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Questo mondo è piccolo | Southern China as perceived by a local

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from Marie-Claire Najjar.

Sophie Wu can tackle quantitative finance with ease, but ask her about her hometown and that’s when you’ll really see her face light up. A third-year exchange student from the University of Hong Kong, Sophie was delighted to sit down for a chat to describe her native country.

Born and raised until age 6 in a small town called Yishan, she describes it as «almost a village», located in the prefecture-level city of Wenzhou, in the Southern Chinese seaside. The beach, which can be reached from Yishan in just one hour, is the theatre of most of Sophie’s childhood memories.

She speaks of tiny crabs that can be found on the local beach, and that she would catch when she was younger. «Once, while on vacation with my family, we realised around midnight that they had crawled out of the bottle where we had put them, and we had to look for them all around the hotel room» she recalls.

Crabs are indeed a peculiar symbol of her region and a staple in the local diet. Scylla Serrata, for instance, a variety of crab, is a specialty of the Southern Chinese seaside and cannot be found in Shanghai. So when Sophie moved there at age 6, her grandparents would send her boxes filled with these crabs. And the longer they stayed alive, the fresher they were…

Speaking of culinary habits, Sophie notes that they constitute a big part of the erroneous stereotypes. The practice of eating dog, for instance, only applies to a single part of China (and not to Sophie’s region). As for the fortune-cookie, that in the Western culture symbolizes Chinese cuisine, is «totally not a thing» in China! «They are used in restaurants to entertain customers. And in Belgium, I once came across a fortune cookie with a message written in four different languages… but not in Chinese!». Another misleading stereotype is the spread of Kung Fu: unlike what cinematic portrayals would suggest, it is not so common for locals to practice it!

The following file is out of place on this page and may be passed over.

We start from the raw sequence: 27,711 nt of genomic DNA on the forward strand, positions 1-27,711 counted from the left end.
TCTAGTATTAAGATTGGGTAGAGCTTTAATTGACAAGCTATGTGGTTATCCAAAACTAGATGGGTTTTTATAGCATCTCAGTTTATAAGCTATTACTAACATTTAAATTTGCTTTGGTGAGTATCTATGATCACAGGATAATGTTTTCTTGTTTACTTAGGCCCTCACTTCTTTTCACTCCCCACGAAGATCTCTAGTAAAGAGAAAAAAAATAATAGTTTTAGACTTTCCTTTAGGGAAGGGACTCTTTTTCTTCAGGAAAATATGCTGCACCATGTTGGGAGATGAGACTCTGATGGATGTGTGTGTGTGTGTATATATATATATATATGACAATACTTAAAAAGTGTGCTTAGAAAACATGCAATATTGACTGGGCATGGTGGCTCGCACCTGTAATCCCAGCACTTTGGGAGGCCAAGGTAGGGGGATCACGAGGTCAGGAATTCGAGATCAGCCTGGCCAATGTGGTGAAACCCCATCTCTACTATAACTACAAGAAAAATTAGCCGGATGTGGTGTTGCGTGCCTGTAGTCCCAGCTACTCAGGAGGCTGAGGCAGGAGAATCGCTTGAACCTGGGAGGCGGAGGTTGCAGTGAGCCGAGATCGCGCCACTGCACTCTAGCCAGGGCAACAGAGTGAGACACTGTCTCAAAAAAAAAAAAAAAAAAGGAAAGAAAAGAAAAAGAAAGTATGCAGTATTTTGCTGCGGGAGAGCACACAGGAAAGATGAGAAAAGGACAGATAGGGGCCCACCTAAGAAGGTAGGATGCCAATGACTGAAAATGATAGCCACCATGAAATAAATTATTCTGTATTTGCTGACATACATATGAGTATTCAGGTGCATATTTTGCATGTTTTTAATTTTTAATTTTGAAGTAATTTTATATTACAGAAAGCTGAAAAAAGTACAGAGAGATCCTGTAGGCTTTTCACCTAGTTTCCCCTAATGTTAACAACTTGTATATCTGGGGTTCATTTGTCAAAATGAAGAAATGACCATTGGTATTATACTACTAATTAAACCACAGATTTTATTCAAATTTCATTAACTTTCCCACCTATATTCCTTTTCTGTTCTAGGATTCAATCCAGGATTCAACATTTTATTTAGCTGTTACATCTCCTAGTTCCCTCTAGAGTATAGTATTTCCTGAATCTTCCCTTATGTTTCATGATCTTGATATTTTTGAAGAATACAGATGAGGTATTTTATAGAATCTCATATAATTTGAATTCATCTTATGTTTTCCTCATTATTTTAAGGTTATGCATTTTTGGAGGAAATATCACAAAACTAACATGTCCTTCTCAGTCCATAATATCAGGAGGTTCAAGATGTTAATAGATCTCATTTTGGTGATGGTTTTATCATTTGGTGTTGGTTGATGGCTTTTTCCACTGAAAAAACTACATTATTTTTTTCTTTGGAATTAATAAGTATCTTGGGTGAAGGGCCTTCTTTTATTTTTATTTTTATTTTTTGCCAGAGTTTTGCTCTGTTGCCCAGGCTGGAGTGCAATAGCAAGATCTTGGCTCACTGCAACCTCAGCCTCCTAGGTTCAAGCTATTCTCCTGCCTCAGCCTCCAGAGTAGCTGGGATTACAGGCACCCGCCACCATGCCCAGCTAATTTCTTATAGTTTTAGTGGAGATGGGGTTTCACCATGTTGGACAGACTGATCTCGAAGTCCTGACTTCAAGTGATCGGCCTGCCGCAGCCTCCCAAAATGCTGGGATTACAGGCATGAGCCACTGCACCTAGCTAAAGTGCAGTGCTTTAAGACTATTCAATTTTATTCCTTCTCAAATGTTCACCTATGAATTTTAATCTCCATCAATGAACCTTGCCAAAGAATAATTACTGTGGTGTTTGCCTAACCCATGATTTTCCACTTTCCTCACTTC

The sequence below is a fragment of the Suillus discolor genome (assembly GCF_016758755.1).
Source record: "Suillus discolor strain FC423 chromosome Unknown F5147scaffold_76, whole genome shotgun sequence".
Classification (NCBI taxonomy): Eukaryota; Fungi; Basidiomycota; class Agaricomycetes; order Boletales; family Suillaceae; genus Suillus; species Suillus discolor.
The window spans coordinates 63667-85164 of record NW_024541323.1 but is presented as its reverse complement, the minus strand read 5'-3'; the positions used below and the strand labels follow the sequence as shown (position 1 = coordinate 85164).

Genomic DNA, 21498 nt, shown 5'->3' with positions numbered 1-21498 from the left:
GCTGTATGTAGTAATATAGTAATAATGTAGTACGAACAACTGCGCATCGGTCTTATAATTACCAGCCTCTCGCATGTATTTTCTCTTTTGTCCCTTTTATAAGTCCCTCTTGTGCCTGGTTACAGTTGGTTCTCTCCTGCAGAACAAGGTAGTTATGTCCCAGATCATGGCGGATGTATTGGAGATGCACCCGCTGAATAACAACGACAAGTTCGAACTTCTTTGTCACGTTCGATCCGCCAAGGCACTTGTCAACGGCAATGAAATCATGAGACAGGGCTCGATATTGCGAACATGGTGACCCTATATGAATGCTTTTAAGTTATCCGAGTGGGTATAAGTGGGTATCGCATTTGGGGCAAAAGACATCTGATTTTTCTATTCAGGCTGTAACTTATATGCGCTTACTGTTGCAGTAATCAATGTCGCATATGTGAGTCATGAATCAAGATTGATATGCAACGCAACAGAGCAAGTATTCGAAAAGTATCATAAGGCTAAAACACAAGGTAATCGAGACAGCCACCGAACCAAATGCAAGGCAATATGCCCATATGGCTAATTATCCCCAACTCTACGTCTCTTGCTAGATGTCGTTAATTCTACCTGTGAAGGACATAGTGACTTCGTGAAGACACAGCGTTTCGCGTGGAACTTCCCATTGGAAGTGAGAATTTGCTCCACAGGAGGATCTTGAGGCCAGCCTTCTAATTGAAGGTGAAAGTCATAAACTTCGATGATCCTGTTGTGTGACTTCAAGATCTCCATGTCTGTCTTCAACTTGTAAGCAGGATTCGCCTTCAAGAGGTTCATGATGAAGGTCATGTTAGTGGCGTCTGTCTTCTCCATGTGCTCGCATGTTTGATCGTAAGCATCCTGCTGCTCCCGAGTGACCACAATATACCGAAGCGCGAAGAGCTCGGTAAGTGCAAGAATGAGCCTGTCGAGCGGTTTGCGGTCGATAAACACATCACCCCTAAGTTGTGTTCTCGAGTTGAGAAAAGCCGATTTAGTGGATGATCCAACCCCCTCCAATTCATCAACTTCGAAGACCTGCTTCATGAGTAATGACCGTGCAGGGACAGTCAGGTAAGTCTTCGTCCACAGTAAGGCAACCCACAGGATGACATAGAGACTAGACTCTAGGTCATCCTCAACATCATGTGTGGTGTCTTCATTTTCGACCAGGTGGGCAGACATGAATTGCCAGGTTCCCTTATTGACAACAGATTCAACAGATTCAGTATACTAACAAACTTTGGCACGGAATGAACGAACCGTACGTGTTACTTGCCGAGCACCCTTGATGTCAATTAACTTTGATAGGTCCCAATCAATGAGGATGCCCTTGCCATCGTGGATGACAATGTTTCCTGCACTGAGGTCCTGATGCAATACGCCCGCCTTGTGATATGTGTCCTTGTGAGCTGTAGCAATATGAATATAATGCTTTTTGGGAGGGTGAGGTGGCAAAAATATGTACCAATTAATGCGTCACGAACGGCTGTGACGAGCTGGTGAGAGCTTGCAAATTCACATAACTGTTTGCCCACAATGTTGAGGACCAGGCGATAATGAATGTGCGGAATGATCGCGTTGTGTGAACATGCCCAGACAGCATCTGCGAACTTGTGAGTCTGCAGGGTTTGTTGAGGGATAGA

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We then moved on to discussing the importance of Wenzhou, the biggest city in Sophie’s region. «It is famous around China for its business [activities] and its entrepreneurial culture» she explained. According to her, this is due to several factors, such as the lack of a healthy soil apt to develop an intensive agriculture (which first represented a disadvantage yet left no choice but to specialise in business activities), or the distance between Wenzhou and Beijing (which gave the city more freedom to develop a market economy).

This is how the people of Wenzhou became famous for their business abilities, and started investing in property all around the globe. «Their number allowed them to form groups that would try to push up property prices. And as Europe was more prosperous than China in the 80s, many of them emigrated and opened restaurants here. They now constitute a big part of European residents with Chinese origins, especially in Italy. Wherever I go, I can always find some kind of food from Wenzhou!» Sophie explains that another particular aspect of the region is the dialect. It is known

around China as the most difficult to understand… so difficult that there’s an anecdote about it being used as an encrypted language in times of trouble.

And if you’re ever visiting the region, Sophie recommends a beautiful spot: a small city wall that served the same function as the Great Wall of China. «It is interesting because of the history it encapsulates… And from up there you have a nice view, with ducks swimming in the surrounding river that used to protect the city. Unfortunately, the government is really keen to tear down old buildings and build more modern architecture.»

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This is one of the aspects Sophie loves most about life in Milan (along with Italian food, of course): «Italy [flaunts] many historical buildings, which is not always the case in China». Another attribute that makes the Italian lifestyle so attractive is that everything is a lot more «chill». «People communicate easily, students cluster a lot outside of campus…

This is not the case in Shanghai nor in Hong Kong: people are often anxious or in a hurry; they will go past you at a very fast pace and try to avoid eye contact – but not in a rude or unfriendly way. Whereas in Italy, habits such as the aperitivo (or a dinner that can last 4 hours) create such a warm vibe!»

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